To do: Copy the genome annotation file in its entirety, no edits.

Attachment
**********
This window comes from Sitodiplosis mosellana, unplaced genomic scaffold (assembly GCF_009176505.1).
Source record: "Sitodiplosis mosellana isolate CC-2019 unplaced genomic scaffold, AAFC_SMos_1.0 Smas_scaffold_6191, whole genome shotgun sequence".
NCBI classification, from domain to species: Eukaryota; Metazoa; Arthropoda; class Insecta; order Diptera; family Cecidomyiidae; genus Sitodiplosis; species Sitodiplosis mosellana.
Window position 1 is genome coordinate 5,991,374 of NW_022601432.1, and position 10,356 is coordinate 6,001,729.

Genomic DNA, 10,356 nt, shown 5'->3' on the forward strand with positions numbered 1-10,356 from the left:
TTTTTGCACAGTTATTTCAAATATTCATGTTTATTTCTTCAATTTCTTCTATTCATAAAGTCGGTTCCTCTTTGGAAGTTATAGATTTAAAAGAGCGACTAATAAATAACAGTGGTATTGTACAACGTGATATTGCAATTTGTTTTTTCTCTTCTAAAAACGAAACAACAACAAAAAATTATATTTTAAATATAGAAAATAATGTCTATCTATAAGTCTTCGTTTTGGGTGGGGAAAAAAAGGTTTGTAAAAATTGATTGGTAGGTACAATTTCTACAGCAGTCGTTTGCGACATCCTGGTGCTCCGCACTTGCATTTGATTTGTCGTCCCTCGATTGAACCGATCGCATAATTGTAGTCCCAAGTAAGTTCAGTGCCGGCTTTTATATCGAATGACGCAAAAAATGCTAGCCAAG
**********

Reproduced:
This window comes from Sitodiplosis mosellana, unplaced genomic scaffold (assembly GCF_009176505.1).
Source record: "Sitodiplosis mosellana isolate CC-2019 unplaced genomic scaffold, AAFC_SMos_1.0 Smas_scaffold_6191, whole genome shotgun sequence".
NCBI classification, from domain to species: Eukaryota; Metazoa; Arthropoda; class Insecta; order Diptera; family Cecidomyiidae; genus Sitodiplosis; species Sitodiplosis mosellana.
Window position 1 is genome coordinate 5,991,374 of NW_022601432.1, and position 10,356 is coordinate 6,001,729.

Genomic DNA, 10,356 nt, shown 5'->3' on the forward strand with positions numbered 1-10,356 from the left:
TTTTTGCACAGTTATTTCAAATATTCATGTTTATTTCTTCAATTTCTTCTATTCATAAAGTCGGTTCCTCTTTGGAAGTTATAGATTTAAAAGAGCGACTAATAAATAACAGTGGTATTGTACAACGTGATATTGCAATTTGTTTTTTCTCTTCTAAAAACGAAACAACAACAAAAAATTATATTTTAAATATAGAAAATAATGTCTATCTATAAGTCTTCGTTTTGGGTGGGGAAAAAAAGGTTTGTAAAAATTGATTGGTAGGTACAATTTCTACAGCAGTCGTTTGCGACATCCTGGTGCTCCGCACTTGCATTTGATTTGTCGTCCCTCGATTGAACCGATCGCATAATTGTAGTCCCAAGTAAGTTCAGTGCCGGCTTTTATATCGAATGACGCAAAAAATGCTAGCCAAG